– Calling on people to stand up against rising racism and discrimination –
– 60% of Australians think racism is a big problem –
– 500 reports of racist incidents against Asian Australians –
Multicultural curator Vivienne Nguyen will meet with survivors of discrimination and Upstanders against the practice as part of a Community Upstander program today (Thursday) to hear ‘first-hand’ accounts of their stories.
Courage to Care Vic called on Australians of all ages to ‘stand up’ against the alarming rise in racism and discrimination.
Courage to Care CEO Mike Zervos said the ‘appeal’ was a crucial step in changing the ‘label of discrimination’ that hangs over the country, where 88% of Australians have recognized the need to fight against racism and intolerance in the community.
He called on everyone to be “Upstanders” not “Bystanders” against discrimination.
Today’s Community Upstander program at The Ark Centre, 7 Cato Street, Hawthorn East will run from 12pm to 3pm with the Commissioner’s visit from 1.30pm to 2.30pm.
Courage to Care celebrates its 30th anniversarye anniversary this week with a series of community and student education and empowerment events across Victoria to promote the Stand-up initiative.
Mr Zervos said the charity sought to create a generation of ‘upstanders’ rather than ‘bystanders’ by working with pupils in Victoria to understand discrimination and racism, the history behind the issues and actions that can be done that can change lives and communities.
“This action should not be limited to young people, but should extend to the whole community and be carried out by people of all ages”, he added.
Search by Scanlon Foundation Research Institute – which monitors changes in social attitudes in Australia – reported that at the end of last year more than 60% of Australians thought racism in Australia was either a “very big or fairly big problem”; from 40% in 2020.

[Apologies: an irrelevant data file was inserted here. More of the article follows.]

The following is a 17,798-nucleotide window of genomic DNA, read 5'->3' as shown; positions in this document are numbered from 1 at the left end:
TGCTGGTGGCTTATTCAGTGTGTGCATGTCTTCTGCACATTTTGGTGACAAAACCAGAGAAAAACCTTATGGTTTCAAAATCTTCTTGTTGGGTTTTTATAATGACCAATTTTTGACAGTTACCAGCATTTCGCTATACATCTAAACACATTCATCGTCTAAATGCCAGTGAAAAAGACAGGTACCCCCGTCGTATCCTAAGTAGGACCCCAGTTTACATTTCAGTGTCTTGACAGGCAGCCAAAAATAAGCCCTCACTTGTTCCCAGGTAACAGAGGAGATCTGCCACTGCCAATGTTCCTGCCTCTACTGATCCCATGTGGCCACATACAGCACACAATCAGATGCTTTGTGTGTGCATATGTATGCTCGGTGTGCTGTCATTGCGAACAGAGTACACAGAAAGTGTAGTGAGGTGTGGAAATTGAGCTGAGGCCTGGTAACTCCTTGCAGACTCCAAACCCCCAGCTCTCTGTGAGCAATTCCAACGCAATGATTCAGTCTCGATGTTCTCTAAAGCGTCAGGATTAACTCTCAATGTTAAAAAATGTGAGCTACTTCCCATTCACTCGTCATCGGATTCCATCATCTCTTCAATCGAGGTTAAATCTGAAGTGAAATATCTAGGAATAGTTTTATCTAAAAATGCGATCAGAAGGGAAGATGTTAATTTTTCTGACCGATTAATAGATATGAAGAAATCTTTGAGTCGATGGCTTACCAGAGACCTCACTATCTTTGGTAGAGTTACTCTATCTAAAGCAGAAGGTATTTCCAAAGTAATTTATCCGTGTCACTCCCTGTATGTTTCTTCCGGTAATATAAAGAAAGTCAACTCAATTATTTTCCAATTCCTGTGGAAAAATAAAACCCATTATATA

The Asian Australian Alliance reported that it had received over 500 reports of racist incidents against Asian Australians last year and community safety groups across Australia have pointed out that 490 antisemitic incidents in Australia occurred in 2021, a 38% increase from 2020 and the highest on record.
Gandel Foundation’s first national Holocaust awareness survey also reported that nearly a quarter (24%) of adult Australians had “little or no knowledge” about the Holocaust, and that number rose to 30% among Millennials.
Courage to Care this week honored a former Japanese World War II diplomat for being an Upstander in saving the lives of thousands of Jews fleeing Nazism in Europe.
Descendants of two of the survivors – Susan Hearst and Lisa Lewis – spoke in honor of former Japanese diplomat Chiune Sugihara for his actions. As Lithuania’s acting lawyer at the start of World War II, he defied his government’s refusal to provide transit visas to Jews fleeing Poland to Lithuania to escape the Nazis. He ended up personally writing thousands of visas for about a month until the last minute he left Lithuania in 1940, just before Japan entered the war.
Susan Hearst’s mother, Maria Kamm, was one of the beneficiaries of Sugihara’s visa, as was Lisa’s grandmother, Guta Raskin.
Today’s community event at the Ark Center includes educational and empowering guided tours the Courage to Care exhibit showcasing Upstanders throughout history, as well as community education programs for community leaders. The event is open to anyone who wants to learn how to be Upstanders against racism and discrimination in their communities.
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